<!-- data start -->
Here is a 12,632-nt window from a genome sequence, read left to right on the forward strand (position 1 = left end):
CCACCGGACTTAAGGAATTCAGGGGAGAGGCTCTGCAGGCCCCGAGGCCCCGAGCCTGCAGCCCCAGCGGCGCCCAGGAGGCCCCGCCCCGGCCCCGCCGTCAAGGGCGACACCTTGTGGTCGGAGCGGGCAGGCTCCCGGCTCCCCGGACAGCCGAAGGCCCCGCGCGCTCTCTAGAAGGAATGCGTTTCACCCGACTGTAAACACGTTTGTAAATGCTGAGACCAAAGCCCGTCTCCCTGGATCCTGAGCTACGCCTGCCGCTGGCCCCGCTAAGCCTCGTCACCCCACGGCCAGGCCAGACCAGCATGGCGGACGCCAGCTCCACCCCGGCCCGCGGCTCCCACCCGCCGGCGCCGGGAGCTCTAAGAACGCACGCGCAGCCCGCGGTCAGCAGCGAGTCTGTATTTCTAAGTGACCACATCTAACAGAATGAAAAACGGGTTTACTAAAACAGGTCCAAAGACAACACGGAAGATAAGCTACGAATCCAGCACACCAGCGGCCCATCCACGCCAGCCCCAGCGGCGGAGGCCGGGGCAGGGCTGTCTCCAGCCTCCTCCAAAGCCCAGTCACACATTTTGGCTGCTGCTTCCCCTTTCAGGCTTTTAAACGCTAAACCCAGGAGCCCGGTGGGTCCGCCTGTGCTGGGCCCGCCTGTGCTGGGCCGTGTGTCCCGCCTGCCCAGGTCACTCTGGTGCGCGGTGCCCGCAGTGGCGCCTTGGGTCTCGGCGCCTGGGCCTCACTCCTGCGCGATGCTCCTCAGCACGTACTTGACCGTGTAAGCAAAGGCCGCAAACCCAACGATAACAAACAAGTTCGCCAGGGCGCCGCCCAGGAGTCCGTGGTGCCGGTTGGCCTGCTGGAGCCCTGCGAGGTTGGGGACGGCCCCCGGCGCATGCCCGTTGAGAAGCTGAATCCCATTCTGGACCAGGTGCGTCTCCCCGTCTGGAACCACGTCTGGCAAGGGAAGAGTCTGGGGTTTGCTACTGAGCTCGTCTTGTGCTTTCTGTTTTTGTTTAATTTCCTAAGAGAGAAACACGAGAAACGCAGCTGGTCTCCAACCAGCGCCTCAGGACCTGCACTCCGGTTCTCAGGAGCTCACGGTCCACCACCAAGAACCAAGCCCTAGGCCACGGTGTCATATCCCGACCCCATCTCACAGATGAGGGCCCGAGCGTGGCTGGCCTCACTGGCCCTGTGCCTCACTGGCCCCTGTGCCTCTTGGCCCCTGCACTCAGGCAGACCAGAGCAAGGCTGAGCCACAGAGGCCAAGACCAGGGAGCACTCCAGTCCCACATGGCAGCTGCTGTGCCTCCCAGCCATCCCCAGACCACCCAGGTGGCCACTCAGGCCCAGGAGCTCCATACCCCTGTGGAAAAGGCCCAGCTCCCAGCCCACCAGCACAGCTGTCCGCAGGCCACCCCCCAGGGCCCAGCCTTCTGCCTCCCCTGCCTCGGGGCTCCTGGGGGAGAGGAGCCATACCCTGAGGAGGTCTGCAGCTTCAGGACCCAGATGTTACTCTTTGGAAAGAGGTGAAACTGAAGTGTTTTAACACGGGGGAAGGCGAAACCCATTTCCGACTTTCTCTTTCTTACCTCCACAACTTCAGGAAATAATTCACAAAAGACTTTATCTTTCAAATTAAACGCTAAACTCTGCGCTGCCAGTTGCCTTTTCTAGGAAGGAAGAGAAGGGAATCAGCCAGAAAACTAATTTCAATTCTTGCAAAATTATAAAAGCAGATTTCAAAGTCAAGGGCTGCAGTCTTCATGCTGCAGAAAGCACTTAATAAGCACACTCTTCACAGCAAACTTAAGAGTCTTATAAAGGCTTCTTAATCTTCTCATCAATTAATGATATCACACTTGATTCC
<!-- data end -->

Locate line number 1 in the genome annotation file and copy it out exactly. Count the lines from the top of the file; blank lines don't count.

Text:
Here is a 12,632-nt window from a genome sequence, read left to right on the forward strand (position 1 = left end):